Rep. Chuck FleischmannCharles (Chuck) Joseph FleischmannDemocrats may bring DHS bill to House floor GOP-Trump fractures on masks open up Former Surgeon General Vivek Murthy says public health threat of loneliness compounded by COVID-19; Trump says task force will 'evolve' MORE (R-Tenn.) has survived a primary scare from 27-year-old Weston Wamp, the son of the man he replaced in Congress four years ago. 

While The Associated Press hasn’t called the race yet, Fleischmann was leading Wamp 51 percent to 49 percent, a difference of just under 1,400 votes. But with the remaining votes expected to break the incumbent’s way, Wamp called to concede the race to Fleischmann. 


The bitter primary between the two was a rematch from a similarly nasty race last cycle. Wamp, the son of the district’s former Rep. Zach Wamp, took third in the 2012 race against Fleischmann and dairy magnate Scottie Mayfield. 

While Mayfield endorsed Fleischmann this time around and was a surrogate for him on the trail, Wamp ran again, hoping he might fare better in a one-on-one race. 

But Wamp took the unusual tack of running to the left of Fleischmann and even making a pitch for Democratic votes in the state’s open primary. In a refrain rarely heard in a GOP contest, it was Wamp who argued Fleischmann was too conservative and too rigid, and he could go to D.C., work across the aisle and produce results. 

The unorthodox approach almost worked. In the open primary, Wamp was likely aided by cross-over voters, and though he trailed the incumbent in cash, he raked in donations from some of his father’s allies — including Sen. Tom Coburn (R-Okla.) and National Republican Senatorial Committee Chairman Jerry Moran (R-Kan.) — and was helped in the race’s closing days by a super-PAC founded by one of his business partners that attacked Fleischmann.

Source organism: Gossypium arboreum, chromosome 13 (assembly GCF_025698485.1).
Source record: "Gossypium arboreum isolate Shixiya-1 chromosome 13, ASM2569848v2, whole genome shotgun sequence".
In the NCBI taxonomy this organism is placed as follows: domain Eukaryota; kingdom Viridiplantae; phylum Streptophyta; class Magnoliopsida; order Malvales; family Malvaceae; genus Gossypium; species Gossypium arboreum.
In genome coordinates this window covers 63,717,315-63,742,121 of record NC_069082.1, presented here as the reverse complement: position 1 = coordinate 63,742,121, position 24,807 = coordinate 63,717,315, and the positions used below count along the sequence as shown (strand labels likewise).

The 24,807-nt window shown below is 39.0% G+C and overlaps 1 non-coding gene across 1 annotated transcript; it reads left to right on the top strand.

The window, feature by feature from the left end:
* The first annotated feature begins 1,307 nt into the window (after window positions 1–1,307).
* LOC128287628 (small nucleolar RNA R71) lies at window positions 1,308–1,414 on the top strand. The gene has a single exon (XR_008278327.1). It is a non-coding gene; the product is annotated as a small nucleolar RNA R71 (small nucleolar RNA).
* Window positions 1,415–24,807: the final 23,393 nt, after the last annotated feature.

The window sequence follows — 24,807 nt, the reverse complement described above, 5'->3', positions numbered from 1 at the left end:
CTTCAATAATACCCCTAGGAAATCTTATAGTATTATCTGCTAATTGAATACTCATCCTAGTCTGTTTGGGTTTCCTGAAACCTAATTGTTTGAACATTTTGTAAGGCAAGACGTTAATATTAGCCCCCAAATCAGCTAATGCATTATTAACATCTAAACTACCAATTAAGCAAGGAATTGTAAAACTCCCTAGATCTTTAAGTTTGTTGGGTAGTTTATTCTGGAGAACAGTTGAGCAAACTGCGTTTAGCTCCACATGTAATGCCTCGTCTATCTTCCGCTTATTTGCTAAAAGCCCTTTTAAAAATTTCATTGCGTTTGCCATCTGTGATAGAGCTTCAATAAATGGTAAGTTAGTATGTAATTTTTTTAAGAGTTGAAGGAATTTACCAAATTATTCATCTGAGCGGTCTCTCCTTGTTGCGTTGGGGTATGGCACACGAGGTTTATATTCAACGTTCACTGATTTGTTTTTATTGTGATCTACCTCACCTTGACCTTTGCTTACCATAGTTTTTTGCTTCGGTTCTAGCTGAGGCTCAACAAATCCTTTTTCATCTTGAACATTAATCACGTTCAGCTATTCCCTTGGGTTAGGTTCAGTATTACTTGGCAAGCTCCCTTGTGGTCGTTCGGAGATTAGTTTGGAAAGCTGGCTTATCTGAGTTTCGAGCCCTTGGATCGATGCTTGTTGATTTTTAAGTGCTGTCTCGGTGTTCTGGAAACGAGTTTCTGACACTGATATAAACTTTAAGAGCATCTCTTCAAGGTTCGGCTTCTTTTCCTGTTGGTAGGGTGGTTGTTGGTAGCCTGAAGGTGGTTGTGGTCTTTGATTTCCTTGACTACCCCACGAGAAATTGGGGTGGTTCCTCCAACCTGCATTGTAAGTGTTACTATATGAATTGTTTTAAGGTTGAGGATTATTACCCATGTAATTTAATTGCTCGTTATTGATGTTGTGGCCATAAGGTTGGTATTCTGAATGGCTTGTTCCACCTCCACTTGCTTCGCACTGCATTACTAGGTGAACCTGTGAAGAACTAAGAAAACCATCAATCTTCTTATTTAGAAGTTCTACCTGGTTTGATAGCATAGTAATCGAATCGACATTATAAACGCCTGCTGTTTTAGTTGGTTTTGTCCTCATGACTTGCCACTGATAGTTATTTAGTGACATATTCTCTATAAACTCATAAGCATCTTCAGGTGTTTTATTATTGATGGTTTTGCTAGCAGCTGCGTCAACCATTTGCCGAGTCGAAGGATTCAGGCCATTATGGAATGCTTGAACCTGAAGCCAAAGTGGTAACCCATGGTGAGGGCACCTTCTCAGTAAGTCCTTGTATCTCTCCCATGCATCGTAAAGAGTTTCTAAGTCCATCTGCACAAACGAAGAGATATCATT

Underscoring just how close the race had become, Fleischmann turned heavily negative on Wamp in the final days of the campaign. He unleashed a barrage of attacks, hitting the challenger on supporting amnesty for illegal immigrants and criticizing Wamp’s business incubator for investing in a health insurance firm that profited from ObamaCare.

While Wamp did call to concede to Fleischmann, the call was less than cordial, the congressman told The Hill just after he got off the phone with his challenger. 

“I was a little bit disappointed because I thought he was going to make a very conciliatory concession speech, but he just told me that I had deceived tens of thousands of Tennessee voters and he hung up on me,” said Fleischmann. “I was saddened by that. I wish he had been a little bit more gracious.” 

“At least tonight he called to concede,” said Fleischmann, noting that two years ago they never received a phone call. “I just wish he would have taken the time to congratulate me.” 

But, Fleischmann said a win was still a win even with the tight margin. 

“I was a little bit surprised with the nature of the closeness, but it was a hard fought race,” said Fleischmann. “Overall I’m very pleased, and I’ll take a close win over a close loss any day.”